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A History Of The Church In Six Books by Evagrius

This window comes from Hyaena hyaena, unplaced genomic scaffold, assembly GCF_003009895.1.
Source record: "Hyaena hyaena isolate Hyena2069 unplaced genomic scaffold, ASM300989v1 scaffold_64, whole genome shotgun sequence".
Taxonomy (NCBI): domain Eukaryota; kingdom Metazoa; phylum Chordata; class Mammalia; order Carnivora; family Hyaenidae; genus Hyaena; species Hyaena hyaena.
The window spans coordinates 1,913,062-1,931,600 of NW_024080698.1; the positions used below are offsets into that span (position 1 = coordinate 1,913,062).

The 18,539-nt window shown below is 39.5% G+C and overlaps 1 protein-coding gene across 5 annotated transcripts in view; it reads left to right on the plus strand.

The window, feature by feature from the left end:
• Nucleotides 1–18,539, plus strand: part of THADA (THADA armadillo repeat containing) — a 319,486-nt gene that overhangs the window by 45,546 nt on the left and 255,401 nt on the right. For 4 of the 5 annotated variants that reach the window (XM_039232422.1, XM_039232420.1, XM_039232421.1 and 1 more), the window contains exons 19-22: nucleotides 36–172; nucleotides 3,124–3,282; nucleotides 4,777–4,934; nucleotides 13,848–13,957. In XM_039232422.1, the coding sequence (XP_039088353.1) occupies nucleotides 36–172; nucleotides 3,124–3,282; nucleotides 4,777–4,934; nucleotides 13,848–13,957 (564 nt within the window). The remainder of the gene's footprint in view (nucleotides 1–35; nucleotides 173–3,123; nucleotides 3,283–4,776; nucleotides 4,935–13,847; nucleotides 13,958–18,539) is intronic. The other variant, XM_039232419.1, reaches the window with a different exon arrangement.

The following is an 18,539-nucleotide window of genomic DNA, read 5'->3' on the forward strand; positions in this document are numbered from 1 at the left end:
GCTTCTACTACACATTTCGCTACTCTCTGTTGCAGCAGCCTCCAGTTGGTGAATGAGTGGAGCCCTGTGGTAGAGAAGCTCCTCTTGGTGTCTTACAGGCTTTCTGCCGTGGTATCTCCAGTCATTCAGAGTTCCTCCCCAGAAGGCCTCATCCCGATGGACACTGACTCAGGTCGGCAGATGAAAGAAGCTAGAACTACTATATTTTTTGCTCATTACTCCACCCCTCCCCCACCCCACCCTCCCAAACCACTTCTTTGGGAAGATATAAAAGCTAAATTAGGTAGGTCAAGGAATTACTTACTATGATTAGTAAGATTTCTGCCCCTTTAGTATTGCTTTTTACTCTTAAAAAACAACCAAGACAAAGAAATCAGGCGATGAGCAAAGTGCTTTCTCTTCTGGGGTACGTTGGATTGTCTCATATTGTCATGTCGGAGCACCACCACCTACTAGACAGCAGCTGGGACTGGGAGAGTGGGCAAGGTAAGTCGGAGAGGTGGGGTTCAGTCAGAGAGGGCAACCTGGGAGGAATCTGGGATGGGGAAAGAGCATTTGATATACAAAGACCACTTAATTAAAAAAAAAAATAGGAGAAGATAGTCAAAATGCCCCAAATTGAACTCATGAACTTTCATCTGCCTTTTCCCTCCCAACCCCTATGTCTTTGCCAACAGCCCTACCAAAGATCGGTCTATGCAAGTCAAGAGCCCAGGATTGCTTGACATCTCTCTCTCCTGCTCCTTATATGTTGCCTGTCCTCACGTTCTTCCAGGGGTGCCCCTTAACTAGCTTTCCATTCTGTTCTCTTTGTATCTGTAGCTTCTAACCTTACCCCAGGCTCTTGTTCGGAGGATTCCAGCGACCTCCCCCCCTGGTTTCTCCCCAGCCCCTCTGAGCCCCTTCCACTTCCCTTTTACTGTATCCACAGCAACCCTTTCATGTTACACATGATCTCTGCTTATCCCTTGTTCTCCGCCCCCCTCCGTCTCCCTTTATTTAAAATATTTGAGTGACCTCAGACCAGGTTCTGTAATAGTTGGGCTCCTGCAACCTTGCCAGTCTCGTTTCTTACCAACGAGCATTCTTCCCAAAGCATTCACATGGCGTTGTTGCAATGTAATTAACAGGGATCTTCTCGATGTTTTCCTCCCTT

COMENTIOLUS, a Thracian by birth, is sent out as a successor in the command to Philippicus. He engaged the Persians with great spirit, and would have lost his life by being thrown to the ground together with his horse, had not one of the guards mounted him upon a led horse, and conveyed him out of the battle. In consequence, the enemy fly with precipitation, with the loss of all their commanders, and retire to Nisibis; and, fearing to return to their king, since he had threatened them with death unless they should bring off their commanders in safety, they there enter into the insurrection against Hormisdas, now that Varamus, the Persian general, had already entertained that design with his party on his return from his encounter with the Turks. In the meantime, Comentiolus, having commenced the siege of Martyropolis, leaves there the greater part of his army, and himself makes an excursion with a chosen body of troops to Ocbas, a very strong fortress, situated on a precipice on the bank opposite to Martyropolis, and commanding a view of the whole of that city. Having employed every effort in the siege, and thrown down some portion of the wall by catapults, he takes the place by storming the breach. In consequence, the Persians thenceforward despaired of keeping possession of Martyropolis.








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